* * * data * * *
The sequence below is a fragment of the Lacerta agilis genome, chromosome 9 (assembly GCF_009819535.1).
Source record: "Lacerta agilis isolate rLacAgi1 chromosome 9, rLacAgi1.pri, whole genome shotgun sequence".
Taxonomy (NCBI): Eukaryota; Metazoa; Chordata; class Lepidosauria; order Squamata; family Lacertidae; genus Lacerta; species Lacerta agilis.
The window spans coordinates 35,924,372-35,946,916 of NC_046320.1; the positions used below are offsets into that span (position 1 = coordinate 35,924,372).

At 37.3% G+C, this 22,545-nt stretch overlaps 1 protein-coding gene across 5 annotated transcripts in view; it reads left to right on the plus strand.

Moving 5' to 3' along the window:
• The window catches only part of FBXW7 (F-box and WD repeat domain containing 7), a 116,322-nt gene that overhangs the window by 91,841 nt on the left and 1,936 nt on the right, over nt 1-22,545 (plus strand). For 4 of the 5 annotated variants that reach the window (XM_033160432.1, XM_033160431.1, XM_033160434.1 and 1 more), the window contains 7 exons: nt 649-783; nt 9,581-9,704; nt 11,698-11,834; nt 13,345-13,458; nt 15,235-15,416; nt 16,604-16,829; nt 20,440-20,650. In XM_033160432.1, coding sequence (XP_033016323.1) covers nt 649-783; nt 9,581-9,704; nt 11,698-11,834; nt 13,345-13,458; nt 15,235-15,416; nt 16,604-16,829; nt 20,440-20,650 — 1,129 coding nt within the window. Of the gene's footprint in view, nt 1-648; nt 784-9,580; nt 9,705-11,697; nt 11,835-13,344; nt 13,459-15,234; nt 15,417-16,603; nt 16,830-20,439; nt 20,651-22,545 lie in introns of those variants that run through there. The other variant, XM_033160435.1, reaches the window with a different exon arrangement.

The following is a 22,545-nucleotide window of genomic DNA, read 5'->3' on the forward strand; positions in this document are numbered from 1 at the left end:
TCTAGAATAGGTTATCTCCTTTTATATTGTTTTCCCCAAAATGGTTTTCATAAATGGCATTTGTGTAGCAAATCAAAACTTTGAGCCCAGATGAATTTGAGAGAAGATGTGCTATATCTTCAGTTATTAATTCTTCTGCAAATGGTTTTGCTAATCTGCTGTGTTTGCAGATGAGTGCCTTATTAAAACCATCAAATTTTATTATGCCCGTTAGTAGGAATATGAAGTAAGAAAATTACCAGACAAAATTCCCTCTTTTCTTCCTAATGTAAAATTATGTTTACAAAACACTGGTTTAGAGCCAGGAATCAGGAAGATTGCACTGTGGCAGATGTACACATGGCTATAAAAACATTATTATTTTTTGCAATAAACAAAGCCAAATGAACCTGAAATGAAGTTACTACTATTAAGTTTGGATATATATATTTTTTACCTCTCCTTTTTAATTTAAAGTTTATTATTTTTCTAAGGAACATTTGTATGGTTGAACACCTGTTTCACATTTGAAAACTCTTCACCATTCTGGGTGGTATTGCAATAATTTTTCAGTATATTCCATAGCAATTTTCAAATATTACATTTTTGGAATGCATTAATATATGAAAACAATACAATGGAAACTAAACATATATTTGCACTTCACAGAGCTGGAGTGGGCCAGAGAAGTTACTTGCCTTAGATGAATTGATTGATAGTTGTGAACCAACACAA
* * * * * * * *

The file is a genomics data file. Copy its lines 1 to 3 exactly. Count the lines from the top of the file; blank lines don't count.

The sequence below is a fragment of the Lacerta agilis genome, chromosome 9 (assembly GCF_009819535.1).
Source record: "Lacerta agilis isolate rLacAgi1 chromosome 9, rLacAgi1.pri, whole genome shotgun sequence".
Taxonomy (NCBI): Eukaryota; Metazoa; Chordata; class Lepidosauria; order Squamata; family Lacertidae; genus Lacerta; species Lacerta agilis.